If there’s any truth to the new age saying that we choose our own parents, Jeannette Walls must love a challenge. The second daughter of Rex, an alcoholic would-be inventor and Rose Mary, a free spirited artist/occasional schoolteacher, Walls and her siblings pretty much had to fend for themselves from a shockingly early age. Her first childhood memory at age three, near the beginning of the book, is of standing on a stool, cooking her own hot dog, and catching her skirt on fire while trying to offer Juju the family dog a bite.
The nurses and doctors kept asking me questions: How did you get burned? Have your parents ever hurt you? Why do you have all those bruises and cuts? My parents never hurt me, I said. I got the cuts and bruises playing outside and the burns from cooking hot dogs. They asked what I was doing cooking hot dogs by myself at the age of three. It was easy, I said. You just put the hot dogs in the water and boil them. It wasn’t like there was some complicated recipe that you had to be old enough to follow…I’d turn on the stove, and when the water was boiling, I’d drop in the hot dogs. “Mom says I’m mature for my age,” I told them, “and she lets me cook for myself a lot.”
Two nurses looked at each other, and one of them wrote something down on a clipboard. I asked what was wrong. Nothing, they said, nothing.
The family wanders the deserts of Arizona and California, often “doing the skedaddle” when the rent comes due. During one of these hasty exits, Rex stops the car, grabs the family cat, and tosses it out the window into the desert night. When Jeannette bursts into tears, Rose Mary scolds her:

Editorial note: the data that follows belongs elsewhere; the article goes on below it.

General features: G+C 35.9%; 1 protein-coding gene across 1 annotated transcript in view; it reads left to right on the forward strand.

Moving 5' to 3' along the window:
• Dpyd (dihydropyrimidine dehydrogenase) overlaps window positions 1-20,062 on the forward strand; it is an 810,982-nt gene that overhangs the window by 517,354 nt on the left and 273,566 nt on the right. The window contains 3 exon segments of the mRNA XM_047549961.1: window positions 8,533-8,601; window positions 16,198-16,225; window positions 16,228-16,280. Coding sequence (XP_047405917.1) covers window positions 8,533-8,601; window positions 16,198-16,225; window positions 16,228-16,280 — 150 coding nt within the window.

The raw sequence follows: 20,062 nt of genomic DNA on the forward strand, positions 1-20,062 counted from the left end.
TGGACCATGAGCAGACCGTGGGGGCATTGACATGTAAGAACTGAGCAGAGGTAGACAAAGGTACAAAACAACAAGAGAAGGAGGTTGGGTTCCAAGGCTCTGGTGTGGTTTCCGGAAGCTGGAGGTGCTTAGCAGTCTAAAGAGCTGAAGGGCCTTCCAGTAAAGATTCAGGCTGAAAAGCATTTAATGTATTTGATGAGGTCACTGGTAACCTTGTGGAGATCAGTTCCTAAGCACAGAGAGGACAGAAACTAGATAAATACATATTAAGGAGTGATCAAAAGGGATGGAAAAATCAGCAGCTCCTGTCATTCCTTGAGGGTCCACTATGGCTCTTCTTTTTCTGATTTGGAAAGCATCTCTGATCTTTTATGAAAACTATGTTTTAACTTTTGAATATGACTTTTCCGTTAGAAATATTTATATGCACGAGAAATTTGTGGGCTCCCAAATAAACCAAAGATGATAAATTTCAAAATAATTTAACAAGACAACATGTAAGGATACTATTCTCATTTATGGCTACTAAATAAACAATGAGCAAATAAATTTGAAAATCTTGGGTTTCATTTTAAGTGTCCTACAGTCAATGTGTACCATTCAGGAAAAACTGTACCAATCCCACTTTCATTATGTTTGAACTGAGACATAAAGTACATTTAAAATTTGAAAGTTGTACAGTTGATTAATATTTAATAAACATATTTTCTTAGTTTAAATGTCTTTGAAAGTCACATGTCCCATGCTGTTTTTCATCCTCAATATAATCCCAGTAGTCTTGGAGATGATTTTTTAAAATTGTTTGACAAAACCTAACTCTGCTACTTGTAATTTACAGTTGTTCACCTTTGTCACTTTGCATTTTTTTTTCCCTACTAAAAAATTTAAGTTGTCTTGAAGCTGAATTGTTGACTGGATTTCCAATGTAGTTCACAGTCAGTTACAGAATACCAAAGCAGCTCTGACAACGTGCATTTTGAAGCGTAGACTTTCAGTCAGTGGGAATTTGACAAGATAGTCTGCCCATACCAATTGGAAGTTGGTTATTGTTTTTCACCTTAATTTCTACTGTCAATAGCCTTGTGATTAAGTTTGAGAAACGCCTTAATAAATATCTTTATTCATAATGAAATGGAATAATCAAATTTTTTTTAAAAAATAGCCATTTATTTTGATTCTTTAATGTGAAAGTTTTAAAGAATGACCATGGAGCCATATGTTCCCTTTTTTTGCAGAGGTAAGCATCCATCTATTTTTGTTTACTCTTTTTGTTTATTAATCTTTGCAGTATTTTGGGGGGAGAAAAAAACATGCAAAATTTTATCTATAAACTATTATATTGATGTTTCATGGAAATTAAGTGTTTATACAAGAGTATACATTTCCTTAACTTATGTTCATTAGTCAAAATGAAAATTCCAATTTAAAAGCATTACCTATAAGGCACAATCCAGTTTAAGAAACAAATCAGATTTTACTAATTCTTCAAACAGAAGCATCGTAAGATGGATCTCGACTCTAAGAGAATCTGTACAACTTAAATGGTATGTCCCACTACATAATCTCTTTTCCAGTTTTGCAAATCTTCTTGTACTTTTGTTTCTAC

“Don’t be so sentimental,” Mom said. She told me we could always get another cat, and now Quixote was going to be a wild cat, which was much more fun than being a house cat. Brian, afraid that Dad might toss Juju out the window as well, held the dog tight.
Rose Mary owns a house in Phoenix, and a tract of land in Texas, but insists that it would be foolhardy to sell either — yet they end up staying in the basement of Rex’s parents’ house in West Virginia. There’s almost never enough food in the house for the kids, and Jeannette is often reduced to rummaging through the trash in the school restroom to find something to eat. If Dickens wrote about neglected children in the United States, it might sound a lot like this story.
Despite having to raise themselves, and earn money to escape home and launch themselves into adulthood, Jeannette and her siblings seem to have survived despite their parents, and have even forgiven them, to varying degrees. That Walls makes this believable is a miracle.
author photo: John Taylor